Too early to return home for many in quake-hit PNG

8:17 pm on 21 March 2018

Trauma from last month's big earthquake in Papua New Guinea's Highlands is still too fresh for many communities to return to their villages.

A landslide cutting of the tambul mendi road following a 7.5 earthquake.

A landslide cutting of the tambul mendi road following a 7.5 earthquake. Photo: Andrew Solomon

An International Organisation for Migration (IOM) displacement tracking team has been assessing the situation in Hela and Southern Highlands.

The two provinces were the worst hit by the 7.5 magnitude quake and subsequent aftershocks.

At least 125 people are reported to have been killed, while around 270,000 people are estimated to be in urgent need of aid.

The organisations' Chief of Mission in PNG, Lance Bonneau, said about 20,000 people had been displaced , but he said it was difficult to estimate as landslides had cut off remote communities.

"At this point, assessments haven't been made and teams haven't been able to go up and look at the situation in those villages to see what the prospects of a return would be.

"So I think we're still too close to the earthquake on February 26th; the trauma and the fear are still there, that we're not quite at that point where we can look at returning."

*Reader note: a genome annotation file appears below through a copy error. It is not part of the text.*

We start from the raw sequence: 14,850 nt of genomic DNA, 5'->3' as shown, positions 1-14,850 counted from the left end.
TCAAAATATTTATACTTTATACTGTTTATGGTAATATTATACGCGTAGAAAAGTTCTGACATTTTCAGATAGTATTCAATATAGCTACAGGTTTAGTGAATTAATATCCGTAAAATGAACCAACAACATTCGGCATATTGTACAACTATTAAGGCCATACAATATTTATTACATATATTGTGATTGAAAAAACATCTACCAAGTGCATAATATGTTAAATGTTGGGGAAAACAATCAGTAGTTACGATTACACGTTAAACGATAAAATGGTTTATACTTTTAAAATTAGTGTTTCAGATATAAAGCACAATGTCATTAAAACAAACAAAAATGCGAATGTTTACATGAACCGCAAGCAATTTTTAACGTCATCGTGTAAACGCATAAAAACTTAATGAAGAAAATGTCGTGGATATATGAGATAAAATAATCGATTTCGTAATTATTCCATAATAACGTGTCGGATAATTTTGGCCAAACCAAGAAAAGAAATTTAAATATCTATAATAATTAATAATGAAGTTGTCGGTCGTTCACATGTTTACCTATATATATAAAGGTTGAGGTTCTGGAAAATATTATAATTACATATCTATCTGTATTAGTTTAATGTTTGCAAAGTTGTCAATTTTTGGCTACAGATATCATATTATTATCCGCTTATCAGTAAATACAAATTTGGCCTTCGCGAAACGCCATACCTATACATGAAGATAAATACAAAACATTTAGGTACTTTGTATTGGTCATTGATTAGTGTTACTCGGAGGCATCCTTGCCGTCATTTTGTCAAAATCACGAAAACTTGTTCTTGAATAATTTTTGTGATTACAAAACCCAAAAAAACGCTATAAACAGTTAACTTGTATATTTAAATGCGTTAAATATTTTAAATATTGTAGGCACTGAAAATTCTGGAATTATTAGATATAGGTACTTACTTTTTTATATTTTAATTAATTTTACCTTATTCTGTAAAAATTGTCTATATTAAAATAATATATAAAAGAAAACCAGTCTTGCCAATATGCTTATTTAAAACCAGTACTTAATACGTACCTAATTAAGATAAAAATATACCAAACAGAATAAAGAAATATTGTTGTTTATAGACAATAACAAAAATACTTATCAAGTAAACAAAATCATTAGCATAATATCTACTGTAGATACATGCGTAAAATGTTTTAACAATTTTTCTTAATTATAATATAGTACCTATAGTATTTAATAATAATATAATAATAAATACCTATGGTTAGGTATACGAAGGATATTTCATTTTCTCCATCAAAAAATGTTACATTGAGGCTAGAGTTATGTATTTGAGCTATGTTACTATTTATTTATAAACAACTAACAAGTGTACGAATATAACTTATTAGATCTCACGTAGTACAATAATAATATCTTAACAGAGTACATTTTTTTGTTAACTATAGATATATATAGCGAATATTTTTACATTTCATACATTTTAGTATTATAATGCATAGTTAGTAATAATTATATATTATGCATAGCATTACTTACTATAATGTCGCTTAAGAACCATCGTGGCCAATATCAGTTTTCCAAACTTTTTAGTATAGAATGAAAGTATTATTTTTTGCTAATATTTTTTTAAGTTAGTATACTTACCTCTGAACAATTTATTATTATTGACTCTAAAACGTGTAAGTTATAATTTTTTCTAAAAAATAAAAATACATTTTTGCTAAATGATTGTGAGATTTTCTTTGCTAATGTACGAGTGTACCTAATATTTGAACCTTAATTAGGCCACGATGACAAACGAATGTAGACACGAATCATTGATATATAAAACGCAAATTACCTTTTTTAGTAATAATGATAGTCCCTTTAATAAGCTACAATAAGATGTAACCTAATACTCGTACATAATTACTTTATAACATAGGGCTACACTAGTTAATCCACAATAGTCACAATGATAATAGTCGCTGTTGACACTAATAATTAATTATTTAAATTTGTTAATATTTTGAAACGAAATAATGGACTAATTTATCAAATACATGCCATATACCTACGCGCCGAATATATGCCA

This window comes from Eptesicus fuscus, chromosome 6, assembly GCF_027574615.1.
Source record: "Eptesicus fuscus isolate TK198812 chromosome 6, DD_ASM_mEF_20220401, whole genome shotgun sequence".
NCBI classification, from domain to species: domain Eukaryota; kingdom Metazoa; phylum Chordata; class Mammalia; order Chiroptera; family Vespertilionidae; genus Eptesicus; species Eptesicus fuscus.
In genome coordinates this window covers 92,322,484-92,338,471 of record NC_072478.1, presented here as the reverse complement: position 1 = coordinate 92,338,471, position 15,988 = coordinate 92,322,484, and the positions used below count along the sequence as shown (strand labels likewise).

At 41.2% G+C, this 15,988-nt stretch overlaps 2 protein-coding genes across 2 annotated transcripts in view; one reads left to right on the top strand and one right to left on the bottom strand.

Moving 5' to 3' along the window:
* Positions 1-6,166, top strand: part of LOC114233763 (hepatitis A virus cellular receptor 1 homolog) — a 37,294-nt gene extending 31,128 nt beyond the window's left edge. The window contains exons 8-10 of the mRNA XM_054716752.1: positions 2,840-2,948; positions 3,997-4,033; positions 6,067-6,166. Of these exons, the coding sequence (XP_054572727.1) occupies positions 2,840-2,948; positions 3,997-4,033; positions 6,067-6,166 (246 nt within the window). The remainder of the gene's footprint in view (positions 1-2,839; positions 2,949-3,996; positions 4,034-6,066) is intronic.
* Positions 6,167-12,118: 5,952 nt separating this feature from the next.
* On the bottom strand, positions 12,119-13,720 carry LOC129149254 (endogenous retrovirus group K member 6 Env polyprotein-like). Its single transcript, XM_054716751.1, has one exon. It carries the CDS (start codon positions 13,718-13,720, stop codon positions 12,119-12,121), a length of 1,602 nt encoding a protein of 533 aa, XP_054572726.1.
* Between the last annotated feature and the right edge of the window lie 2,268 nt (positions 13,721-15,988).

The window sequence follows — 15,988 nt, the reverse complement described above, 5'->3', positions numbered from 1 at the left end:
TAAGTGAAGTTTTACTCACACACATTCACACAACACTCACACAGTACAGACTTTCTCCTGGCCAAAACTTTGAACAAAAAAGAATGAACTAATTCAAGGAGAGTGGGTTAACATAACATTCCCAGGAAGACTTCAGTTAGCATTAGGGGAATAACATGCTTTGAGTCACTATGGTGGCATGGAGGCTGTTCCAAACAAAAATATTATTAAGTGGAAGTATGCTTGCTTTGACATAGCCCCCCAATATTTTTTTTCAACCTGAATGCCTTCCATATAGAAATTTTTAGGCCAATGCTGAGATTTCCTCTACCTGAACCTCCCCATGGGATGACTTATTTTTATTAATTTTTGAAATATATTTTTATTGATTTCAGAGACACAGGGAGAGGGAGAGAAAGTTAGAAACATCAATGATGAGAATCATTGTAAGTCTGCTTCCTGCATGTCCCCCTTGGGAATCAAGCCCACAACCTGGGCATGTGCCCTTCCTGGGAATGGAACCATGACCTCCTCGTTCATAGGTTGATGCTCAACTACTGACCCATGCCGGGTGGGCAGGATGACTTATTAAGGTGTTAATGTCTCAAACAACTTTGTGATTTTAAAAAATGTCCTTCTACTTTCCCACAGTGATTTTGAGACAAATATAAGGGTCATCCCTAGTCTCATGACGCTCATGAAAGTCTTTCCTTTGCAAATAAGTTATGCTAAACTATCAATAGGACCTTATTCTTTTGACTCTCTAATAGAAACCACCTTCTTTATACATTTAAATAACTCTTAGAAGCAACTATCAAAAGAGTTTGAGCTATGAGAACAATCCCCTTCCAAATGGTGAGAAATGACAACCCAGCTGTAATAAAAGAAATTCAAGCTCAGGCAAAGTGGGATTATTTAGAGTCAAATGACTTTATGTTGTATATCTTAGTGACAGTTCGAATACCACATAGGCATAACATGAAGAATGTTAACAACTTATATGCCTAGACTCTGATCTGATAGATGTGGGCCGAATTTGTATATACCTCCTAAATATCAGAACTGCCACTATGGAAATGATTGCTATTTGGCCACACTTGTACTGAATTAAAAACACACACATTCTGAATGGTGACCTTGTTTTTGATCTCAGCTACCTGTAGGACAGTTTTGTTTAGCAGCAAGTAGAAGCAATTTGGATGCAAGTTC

Mr Bonneau said the disaster relief response was gradually becoming more effective.

While he said PNG response teams and their international partners had been hard pressed to reach some of the worst-affected parts due to major road blockages and bad weather, the delivery of basic relief supplies has been improving.

"And I think over theme the effectiveness of delivering this support - food, water, shelter - is going to improve but we still have ways to go. Every day is improving the terms of the co-ordination and getting the assistance out to the needed locations. But over 270,000 require humanitarian assistance, so it's a big task."

Shelter following the PNG earthquake

Temporary shelter following the quake Photo: Twitter/ CARE

Mr Bonneau said villagers feared the land wasn't stable enough now for their homes and gardens.

He said the IOM's displacement mapping would help the government co-ordinate its relief.

The IOM said it had already delivered basic shelter and non-food relief items to over 400 displaced families and funding from the UN Office for the Co-ordination of Humanitarian Affairs, the IOM said it was poised to provide shelter, water and sanitation to another 800 of the worst-affected families in the coming days.

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